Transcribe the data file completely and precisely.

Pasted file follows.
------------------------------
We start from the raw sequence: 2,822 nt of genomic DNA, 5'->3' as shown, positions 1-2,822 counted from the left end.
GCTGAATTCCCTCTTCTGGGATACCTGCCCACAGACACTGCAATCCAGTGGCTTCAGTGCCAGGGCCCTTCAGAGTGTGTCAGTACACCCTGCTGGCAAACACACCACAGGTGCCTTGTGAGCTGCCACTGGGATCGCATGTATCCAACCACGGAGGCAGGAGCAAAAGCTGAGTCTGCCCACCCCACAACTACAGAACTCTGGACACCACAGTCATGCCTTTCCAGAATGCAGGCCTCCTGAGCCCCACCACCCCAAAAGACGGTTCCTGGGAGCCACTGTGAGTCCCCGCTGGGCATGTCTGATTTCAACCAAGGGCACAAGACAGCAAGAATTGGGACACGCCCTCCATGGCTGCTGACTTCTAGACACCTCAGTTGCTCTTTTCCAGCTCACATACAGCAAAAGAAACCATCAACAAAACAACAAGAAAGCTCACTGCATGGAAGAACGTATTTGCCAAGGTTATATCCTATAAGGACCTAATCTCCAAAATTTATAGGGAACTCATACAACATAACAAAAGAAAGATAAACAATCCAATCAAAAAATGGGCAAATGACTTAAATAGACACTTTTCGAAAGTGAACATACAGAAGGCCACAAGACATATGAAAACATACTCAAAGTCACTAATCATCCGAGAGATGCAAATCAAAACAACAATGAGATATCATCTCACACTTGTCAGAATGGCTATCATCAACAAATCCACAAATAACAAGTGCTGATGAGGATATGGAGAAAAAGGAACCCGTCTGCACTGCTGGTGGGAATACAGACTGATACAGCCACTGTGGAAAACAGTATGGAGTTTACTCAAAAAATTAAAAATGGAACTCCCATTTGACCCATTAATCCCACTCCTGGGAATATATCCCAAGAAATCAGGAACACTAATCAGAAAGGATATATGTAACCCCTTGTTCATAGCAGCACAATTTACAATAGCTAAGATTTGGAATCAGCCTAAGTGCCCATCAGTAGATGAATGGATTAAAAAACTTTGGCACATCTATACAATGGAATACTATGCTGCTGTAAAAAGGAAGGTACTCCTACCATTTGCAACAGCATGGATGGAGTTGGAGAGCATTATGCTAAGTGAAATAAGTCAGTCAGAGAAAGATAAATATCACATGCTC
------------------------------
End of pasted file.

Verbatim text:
We start from the raw sequence: 2,822 nt of genomic DNA, 5'->3' as shown, positions 1-2,822 counted from the left end.
GCTGAATTCCCTCTTCTGGGATACCTGCCCACAGACACTGCAATCCAGTGGCTTCAGTGCCAGGGCCCTTCAGAGTGTGTCAGTACACCCTGCTGGCAAACACACCACAGGTGCCTTGTGAGCTGCCACTGGGATCGCATGTATCCAACCACGGAGGCAGGAGCAAAAGCTGAGTCTGCCCACCCCACAACTACAGAACTCTGGACACCACAGTCATGCCTTTCCAGAATGCAGGCCTCCTGAGCCCCACCACCCCAAAAGACGGTTCCTGGGAGCCACTGTGAGTCCCCGCTGGGCATGTCTGATTTCAACCAAGGGCACAAGACAGCAAGAATTGGGACACGCCCTCCATGGCTGCTGACTTCTAGACACCTCAGTTGCTCTTTTCCAGCTCACATACAGCAAAAGAAACCATCAACAAAACAACAAGAAAGCTCACTGCATGGAAGAACGTATTTGCCAAGGTTATATCCTATAAGGACCTAATCTCCAAAATTTATAGGGAACTCATACAACATAACAAAAGAAAGATAAACAATCCAATCAAAAAATGGGCAAATGACTTAAATAGACACTTTTCGAAAGTGAACATACAGAAGGCCACAAGACATATGAAAACATACTCAAAGTCACTAATCATCCGAGAGATGCAAATCAAAACAACAATGAGATATCATCTCACACTTGTCAGAATGGCTATCATCAACAAATCCACAAATAACAAGTGCTGATGAGGATATGGAGAAAAAGGAACCCGTCTGCACTGCTGGTGGGAATACAGACTGATACAGCCACTGTGGAAAACAGTATGGAGTTTACTCAAAAAATTAAAAATGGAACTCCCATTTGACCCATTAATCCCACTCCTGGGAATATATCCCAAGAAATCAGGAACACTAATCAGAAAGGATATATGTAACCCCTTGTTCATAGCAGCACAATTTACAATAGCTAAGATTTGGAATCAGCCTAAGTGCCCATCAGTAGATGAATGGATTAAAAAACTTTGGCACATCTATACAATGGAATACTATGCTGCTGTAAAAAGGAAGGTACTCCTACCATTTGCAACAGCATGGATGGAGTTGGAGAGCATTATGCTAAGTGAAATAAGTCAGTCAGAGAAAGATAAATATCACATGCTC